# Re: [Edu-sig] probability and statistics demo for kids

```On Wednesday, February 21, 2018, A Jorge Garcia via Edu-sig <
edu-sig@python.org> wrote:```
```
> I tried using Jupyter Notebooks last year with my Calc and preCalc
> students last year. However, I'm using CoCalc.com which is Sage Math
> Cloud gone commercial. It was free to use for a while. However, if you use
> it regularly as I have, you get a big red banner across the screen telling
> you to subscribe for \$5 per month per user. Well, I have about 100 students
> and can't afford \$500 per month and neither can my school, so we are back
> to using sagecell.sagemath.com for now.
>

How many quota'd Docker container does it take to serve JupyterHub for 100
students?

It may be easier to copy a configured conda env ZIP to each PC?

> Regards,
> AJG
>
> Sent from BlueMail <http://www.bluemail.me/r?b=12095>
> On Feb 21, 2018, at 9:03 AM, Perry Grossman <perrygrossman2...@gmail.com>
> wrote:
>>
>> I am thinking of doing a simplified interactive presentation on
>> probability and Bayesian statistics for my kids' elementary school.
>> I think it would probably be best for 6-8th graders, but there might be
>> ways to do this for younger students.
>> I'd like to run some Python code to show probability distributions and
>> statistics.
>>
>> I am thinking of simplified examples from these works:
>>
>> Maybe the dice problem, or the cookie problem here:
>> Allen Downey - Bayesian statistics made simple - PyCon 2016
>> <https://youtu.be/TpgiFIGXcT4?t=1741>
>>
>> A friend also suggested doing an analysis of how many cards (e.g.
>> pokemon) that one might need to buy to colleft the whole set.
>>
>> Any suggestions on how to make this manageable approachable for kids?
>>
>> Perry
>>
>>
>> On Feb 20, 2018 12:02 PM, <edu-sig-requ...@python.org> wrote:
>>
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>>> Today's Topics:
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>>>    1. if I taught high school calculus today... (kirby urner)
>>>
>>>
>>> ----------------------------------------------------------------------
>>>
>>> Message: 1
>>> Date: Mon, 19 Feb 2018 19:50:28 -0800
>>> From: kirby urner <kirby.ur...@gmail.com>
>>> To: "edu-sig@python.org" <edu-sig@python.org>
>>> Subject: [Edu-sig] if I taught high school calculus today...
>>> Message-ID:
>>>         <capjgg3q5xvmssiwafnsq928eiygkyi7xmmqibsi4fm9-1_h...@mail.gm
>>> ail.com>
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>>>
>>> I was a high school calculus teacher (also algebra, geometry, trig) first
>>> job outta university, stuck with it for two years.
>>>
>>> Fast forward to almost age 60, and I'm teaching coding to middle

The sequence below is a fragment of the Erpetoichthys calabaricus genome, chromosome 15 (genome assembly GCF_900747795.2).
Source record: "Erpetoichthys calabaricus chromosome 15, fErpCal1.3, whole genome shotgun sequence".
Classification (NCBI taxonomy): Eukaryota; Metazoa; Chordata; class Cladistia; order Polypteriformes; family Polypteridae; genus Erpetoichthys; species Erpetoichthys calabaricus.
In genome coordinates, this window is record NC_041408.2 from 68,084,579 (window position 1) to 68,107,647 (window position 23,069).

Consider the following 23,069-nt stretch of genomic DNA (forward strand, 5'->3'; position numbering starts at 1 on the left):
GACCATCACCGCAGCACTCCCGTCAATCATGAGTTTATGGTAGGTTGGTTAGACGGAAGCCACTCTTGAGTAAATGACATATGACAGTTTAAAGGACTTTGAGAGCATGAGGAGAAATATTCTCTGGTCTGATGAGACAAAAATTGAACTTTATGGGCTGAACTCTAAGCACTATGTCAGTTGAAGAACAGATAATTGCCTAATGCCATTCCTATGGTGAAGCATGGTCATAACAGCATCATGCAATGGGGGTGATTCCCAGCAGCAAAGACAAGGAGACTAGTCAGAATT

>>> schoolers,
>>> thinking it's all still math. [1]
>>>
>>> Shouldn't take a "computer scientist" to cover this stuff... Algorithms
>>> are
>>> algorithms after all.
>>>
>>> Were I to teach calculus today, in light of what I now know, I'd focus on
>>> probability density functions right when we get to integration, as "area
>>> under the probability curve" is precisely how we figure out  chances of
>>> something happening.
>>>
>>> We would use Jupyter Notebooks with SciPy, all free & open source.
>>>
>>> As I recall, our calc curriculum never did much to bridge to statistics,
>>> but in SciPy / NumPy, every continuous probability distribution function
>>> (PDF) comes with a cumulative distribution function (CDF) that's defined
>>> exactly as a definite integral between A and B, and giving the
>>> probability
>>> some x in distribution X falls between A and B.
>>>
>>> Forming a bridge twixt calculus and data science would be another
>>> strategy
>>> for getting scientific calculators to share the road, with more relevant
>>> free tools (always an ulterior motive for me).  I don't think a TI is
>>> able
>>> to do definite integration over a standard normal curve.
>>>
>>> Actually, I see I'm wrong:
>>> http://cfcc.edu/faculty/cmoore/TINormal.htm
>>>
>>> Oh well, back to the drawing board.  I still think a strong tie-in twixt
>>> calc and data science makes a lot of sense at the high school level. With
>>> or without Jupyter Notebooks.
>>>
>>> Kirby
>>>
>>> PS:  right now I'm going through Allen Downey's tutorial on Bayesian
>>> stats
>>> using the above mentioned tools, from Pycon 2016:
>>> https://youtu.be/TpgiFIGXcT4
>>> I attended this conference, but didn't manage to make this tutorial.
>>>
>>> [1]  I've shared this before, still relevant:
>>> https://medium.com/@kirbyurner/is-code-school-the-new-high-s
>>> chool-30a8874170b
>>>
>>> Also this blog post:
>>> http://mybizmo.blogspot.com/2018/02/magic-squares.html
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